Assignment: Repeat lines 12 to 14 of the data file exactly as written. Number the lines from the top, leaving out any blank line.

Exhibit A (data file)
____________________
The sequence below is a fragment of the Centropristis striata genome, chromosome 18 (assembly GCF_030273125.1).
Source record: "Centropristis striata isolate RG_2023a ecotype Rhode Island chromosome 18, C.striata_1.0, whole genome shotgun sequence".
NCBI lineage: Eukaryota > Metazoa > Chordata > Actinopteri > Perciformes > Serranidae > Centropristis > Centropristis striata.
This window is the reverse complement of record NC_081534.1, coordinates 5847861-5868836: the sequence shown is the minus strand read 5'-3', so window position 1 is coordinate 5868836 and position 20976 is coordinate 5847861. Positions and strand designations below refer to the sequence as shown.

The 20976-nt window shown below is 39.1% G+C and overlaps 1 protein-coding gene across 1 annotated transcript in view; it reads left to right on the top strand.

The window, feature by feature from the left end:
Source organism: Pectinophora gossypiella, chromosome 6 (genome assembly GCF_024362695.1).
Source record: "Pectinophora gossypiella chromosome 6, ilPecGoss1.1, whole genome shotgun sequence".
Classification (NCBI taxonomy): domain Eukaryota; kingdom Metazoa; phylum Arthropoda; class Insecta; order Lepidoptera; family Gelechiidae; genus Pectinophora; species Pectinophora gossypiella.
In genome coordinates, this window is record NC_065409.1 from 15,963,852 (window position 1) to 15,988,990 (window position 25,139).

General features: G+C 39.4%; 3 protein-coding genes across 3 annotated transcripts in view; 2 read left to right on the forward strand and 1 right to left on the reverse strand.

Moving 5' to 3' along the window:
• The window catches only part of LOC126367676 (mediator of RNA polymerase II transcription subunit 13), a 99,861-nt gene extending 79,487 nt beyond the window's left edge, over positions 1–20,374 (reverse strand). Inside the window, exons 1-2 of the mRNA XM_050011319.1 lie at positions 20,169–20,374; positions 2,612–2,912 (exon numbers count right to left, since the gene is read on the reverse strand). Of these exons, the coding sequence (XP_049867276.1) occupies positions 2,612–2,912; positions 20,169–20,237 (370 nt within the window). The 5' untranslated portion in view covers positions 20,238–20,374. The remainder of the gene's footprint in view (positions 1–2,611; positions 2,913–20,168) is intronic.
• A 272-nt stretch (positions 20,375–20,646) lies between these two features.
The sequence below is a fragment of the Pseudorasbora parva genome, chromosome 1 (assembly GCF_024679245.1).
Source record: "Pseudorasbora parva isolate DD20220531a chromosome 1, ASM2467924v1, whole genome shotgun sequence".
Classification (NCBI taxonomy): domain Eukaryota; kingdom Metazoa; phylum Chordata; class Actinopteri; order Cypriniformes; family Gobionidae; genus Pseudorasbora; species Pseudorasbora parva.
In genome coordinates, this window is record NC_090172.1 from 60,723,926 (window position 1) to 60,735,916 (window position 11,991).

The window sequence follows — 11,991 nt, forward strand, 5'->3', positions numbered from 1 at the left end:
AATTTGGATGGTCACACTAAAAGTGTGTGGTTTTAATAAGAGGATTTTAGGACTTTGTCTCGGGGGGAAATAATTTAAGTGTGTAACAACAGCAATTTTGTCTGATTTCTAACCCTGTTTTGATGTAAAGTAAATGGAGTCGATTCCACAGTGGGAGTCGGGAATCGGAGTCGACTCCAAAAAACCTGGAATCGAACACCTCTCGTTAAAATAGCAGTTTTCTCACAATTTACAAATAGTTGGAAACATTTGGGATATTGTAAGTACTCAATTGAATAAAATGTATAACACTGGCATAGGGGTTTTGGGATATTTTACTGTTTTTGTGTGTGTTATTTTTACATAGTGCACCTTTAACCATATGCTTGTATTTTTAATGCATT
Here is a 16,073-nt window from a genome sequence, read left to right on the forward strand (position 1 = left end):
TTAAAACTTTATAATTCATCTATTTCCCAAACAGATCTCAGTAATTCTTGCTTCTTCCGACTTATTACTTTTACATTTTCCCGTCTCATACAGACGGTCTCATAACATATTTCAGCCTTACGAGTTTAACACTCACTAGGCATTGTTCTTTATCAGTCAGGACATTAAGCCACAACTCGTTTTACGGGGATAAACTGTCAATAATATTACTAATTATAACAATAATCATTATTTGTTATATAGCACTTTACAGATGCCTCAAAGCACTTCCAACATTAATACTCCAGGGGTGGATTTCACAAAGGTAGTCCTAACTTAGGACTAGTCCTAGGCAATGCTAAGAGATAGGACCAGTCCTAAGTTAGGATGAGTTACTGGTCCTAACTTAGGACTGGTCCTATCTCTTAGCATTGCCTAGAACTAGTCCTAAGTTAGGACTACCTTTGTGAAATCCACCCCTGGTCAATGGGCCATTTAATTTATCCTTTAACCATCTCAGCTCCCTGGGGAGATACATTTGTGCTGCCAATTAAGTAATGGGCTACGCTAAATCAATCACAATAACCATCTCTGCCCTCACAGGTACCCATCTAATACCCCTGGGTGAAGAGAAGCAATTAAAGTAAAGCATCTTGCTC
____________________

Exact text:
Moving 5' to 3' along the window:
• The window catches only part of LOC126367676 (mediator of RNA polymerase II transcription subunit 13), a 99,861-nt gene extending 79,487 nt beyond the window's left edge, over positions 1–20,374 (reverse strand). Inside the window, exons 1-2 of the mRNA XM_050011319.1 lie at positions 20,169–20,374; positions 2,612–2,912 (exon numbers count right to left, since the gene is read on the reverse strand). Of these exons, the coding sequence (XP_049867276.1) occupies positions 2,612–2,912; positions 20,169–20,237 (370 nt within the window). The 5' untranslated portion in view covers positions 20,238–20,374. The remainder of the gene's footprint in view (positions 1–2,611; positions 2,913–20,168) is intronic.
• A 272-nt stretch (positions 20,375–20,646) lies between these two features.